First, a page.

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The global coronavirus pandemic has been a huge headwind for some real estate investment trusts (REITs). However, not all REITs are willing to hunker down and focus on survival alone. Some, like VEREIT (NYSE: VER), Ventas (NYSE: VTR), and Public Storage (NYSE: PSA), are creating new income streams that can help them take advantage of industry dislocations. Here's what you need to know.
The simple story
Public Storage is perhaps the best basic example of what's going on here. This real estate investment trust owns and operates storage facilities. It's a fairly stable business, since customers are loath to schlep their stuff from storage unit to storage unit just to save a couple of bucks a month in rent.
In fact, the company has weathered COVID-19 in relative stride. During Public Storage's second-quarter earnings conference call, management noted it was seeing new customers show up, while older customers are staying longer.
But the story here isn't really about the pandemic. There's been a building spree in the storage space that's led to an increase in competition. With over 2,500 properties and 1.5 million customers, Public Storage is well-positioned to compete, but some smaller entrants may not be. So Public Storage has started to build a business where it runs properties for others. This is a small business, to be sure. And Public Storage only entered the space in 2018. But it's been growing quickly, increasing its scale by 148% year over year (or roughly 49 properties) in 2019 alone.
What's interesting here is that Public Storage is basically getting paid to operate these properties, which is what it's good at. Moreover, it saves the company the cost of buying or building a facility. It's kind of like icing on the cake. But there's another way REITs are basically doing this same thing that's a bit more intense.
Healthcare REIT Ventas is dealing with material headwinds today, as senior living facilities adjust to life in the era of COVID-19. It hasn't been pretty, with adjusted funds from operations falling 21% in the second quarter and the company cutting its dividend by a painful 43%. The REIT is doing the best it can to ensure the safety of its residents, but this is a very turbulent time.
And yet that hasn't stopped Ventas from exploring new avenues of growth. Notably, it set up an institutional investment vehicle in March. The REIT will buy assets for the new entity and collect fees for running them. Ventas has a 20% stake in the business, but most of the money is coming from others. The key here is that the investors taking part in the investment vehicle have long-term time horizons, so the money is sticky, and Ventas will get paid for doing the types of things it does all the time.
Ventas just announced a billion-dollar purchase of life sciences properties in San Francisco using this vehicle. It's a win/win for Ventas, as it builds a new revenue stream without the need to lock down its own capital during a difficult period for the healthcare sector.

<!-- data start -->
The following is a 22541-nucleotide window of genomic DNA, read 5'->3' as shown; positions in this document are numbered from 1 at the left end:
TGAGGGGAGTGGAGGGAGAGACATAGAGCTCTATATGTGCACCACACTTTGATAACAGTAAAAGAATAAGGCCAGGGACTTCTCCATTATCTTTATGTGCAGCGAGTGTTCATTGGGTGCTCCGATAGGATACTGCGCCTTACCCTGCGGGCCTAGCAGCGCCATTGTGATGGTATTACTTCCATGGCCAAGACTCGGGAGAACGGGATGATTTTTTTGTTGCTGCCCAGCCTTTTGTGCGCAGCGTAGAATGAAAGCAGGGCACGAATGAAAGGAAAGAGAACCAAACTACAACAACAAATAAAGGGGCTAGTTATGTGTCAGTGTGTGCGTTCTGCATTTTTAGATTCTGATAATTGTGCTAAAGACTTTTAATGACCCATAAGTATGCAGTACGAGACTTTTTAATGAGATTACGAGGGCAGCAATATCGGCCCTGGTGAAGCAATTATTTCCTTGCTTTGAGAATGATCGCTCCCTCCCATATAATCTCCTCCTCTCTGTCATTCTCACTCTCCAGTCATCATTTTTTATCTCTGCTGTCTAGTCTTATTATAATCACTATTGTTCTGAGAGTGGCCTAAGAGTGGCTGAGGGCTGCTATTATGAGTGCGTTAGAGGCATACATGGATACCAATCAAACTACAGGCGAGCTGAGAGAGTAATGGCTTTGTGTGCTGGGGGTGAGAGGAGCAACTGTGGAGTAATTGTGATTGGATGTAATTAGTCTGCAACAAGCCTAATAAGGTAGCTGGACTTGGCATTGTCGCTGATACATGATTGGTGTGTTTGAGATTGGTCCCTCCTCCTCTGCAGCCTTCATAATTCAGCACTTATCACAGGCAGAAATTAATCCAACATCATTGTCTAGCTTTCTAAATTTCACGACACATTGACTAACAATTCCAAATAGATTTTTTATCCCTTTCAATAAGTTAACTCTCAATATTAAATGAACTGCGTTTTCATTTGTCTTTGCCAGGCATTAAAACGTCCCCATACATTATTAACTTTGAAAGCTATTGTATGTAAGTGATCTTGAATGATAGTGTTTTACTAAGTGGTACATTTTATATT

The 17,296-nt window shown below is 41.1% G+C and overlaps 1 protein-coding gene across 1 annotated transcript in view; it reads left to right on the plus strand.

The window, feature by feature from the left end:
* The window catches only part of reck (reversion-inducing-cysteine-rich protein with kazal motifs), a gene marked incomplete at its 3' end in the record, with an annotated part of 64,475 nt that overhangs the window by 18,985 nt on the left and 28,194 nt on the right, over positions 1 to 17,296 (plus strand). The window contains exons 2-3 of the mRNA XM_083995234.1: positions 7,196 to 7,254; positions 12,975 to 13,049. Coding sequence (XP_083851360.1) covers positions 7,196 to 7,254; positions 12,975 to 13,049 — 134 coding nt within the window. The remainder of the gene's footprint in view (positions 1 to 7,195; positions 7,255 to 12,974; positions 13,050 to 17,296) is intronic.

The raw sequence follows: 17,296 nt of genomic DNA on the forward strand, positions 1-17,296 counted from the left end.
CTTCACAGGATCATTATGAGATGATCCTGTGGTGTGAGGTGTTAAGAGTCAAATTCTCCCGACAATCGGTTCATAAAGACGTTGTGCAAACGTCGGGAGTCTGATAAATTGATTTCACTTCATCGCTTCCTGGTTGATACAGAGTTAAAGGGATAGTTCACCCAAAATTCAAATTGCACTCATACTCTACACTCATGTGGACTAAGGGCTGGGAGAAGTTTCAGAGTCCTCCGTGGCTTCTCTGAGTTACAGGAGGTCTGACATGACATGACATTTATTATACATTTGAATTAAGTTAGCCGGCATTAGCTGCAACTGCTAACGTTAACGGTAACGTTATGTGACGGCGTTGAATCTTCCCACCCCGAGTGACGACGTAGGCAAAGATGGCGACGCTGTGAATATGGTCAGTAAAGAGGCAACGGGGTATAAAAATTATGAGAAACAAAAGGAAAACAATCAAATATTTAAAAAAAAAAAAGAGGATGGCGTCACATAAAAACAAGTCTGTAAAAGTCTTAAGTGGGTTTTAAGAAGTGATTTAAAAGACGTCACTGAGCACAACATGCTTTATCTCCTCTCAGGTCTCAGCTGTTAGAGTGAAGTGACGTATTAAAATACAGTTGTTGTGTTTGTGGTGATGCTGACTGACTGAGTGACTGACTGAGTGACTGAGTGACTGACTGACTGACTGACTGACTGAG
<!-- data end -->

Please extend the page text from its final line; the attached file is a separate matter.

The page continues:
Another REIT doing the same things is VEREIT. This diversified net lease REIT isn't facing the same kinds of headwinds as Ventas. In fact, its business has held up fairly well relative to peers through the COVID-19 economic shutdowns. To put a number on that, rent collection rates dropped to around 80% in April, but are now back up to 95%. That, however, hasn't stopped the REIT from looking for new ways to do things.
To help further its diversification efforts and, at the same time, create new revenue streams, VEREIT has created two institutional joint ventures. One is focused on industrial properties and the other on office assets. It contributed assets to each, helping to get assets it wanted to sell anyway off its balance sheet, and is already starting to add to the portfolios. The main point is that, although a small business, the incremental revenue it generates from running these property portfolios is like free money because it's doing the same things with its own portfolio anyway.
Some risks, but still highly attractive
It wouldn't be fair to suggest there's no downside to what Public Storage, Ventas, and VEREIT, are doing. There's always a chance managing properties for others ends up being an unnecessary distraction. And with VEREIT and Ventas, you have to be concerned about conflicts of interest, since properties could go into a partnership that might have been bought by the REIT for its own portfolio. Such things are worth monitoring.
However, the ability to use other people's money to increase income is a highly desirable side business. That's especially true since it allows these REITs to make greater use of their operating systems, which increases productivity. Moreover, the long-term nature of the relationships means there's less need to worry about capital flight during downturns.
Investors looking at this trio should be pleased to see the creativity being applied by management as they look to get the most out of their respective businesses.
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